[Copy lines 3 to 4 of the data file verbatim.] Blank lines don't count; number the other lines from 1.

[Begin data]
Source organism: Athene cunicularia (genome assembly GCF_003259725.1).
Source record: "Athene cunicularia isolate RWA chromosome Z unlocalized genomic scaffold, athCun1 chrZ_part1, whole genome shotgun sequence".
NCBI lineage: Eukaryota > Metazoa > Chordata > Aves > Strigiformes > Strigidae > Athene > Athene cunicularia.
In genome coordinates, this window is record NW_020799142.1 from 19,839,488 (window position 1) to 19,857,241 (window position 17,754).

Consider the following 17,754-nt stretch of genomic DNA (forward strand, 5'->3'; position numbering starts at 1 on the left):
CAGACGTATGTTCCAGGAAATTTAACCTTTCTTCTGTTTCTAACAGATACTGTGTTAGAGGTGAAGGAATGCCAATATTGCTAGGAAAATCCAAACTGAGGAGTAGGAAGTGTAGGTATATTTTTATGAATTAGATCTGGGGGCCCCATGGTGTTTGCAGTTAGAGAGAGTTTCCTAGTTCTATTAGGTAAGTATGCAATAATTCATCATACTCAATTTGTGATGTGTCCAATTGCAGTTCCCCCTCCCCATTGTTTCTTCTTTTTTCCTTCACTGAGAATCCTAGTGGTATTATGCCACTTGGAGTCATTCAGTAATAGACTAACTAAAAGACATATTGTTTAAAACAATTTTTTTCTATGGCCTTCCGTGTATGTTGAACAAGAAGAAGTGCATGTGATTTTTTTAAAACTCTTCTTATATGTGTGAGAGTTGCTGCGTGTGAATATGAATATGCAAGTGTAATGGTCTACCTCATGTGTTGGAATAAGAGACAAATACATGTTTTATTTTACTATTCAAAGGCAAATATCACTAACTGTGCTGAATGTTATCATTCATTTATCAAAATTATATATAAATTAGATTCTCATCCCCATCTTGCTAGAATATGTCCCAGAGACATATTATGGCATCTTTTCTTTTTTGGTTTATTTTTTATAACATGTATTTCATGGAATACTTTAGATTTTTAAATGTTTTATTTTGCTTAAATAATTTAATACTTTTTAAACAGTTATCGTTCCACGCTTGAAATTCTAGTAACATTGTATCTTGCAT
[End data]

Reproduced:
NCBI lineage: Eukaryota > Metazoa > Chordata > Aves > Strigiformes > Strigidae > Athene > Athene cunicularia.
In genome coordinates, this window is record NW_020799142.1 from 19,839,488 (window position 1) to 19,857,241 (window position 17,754).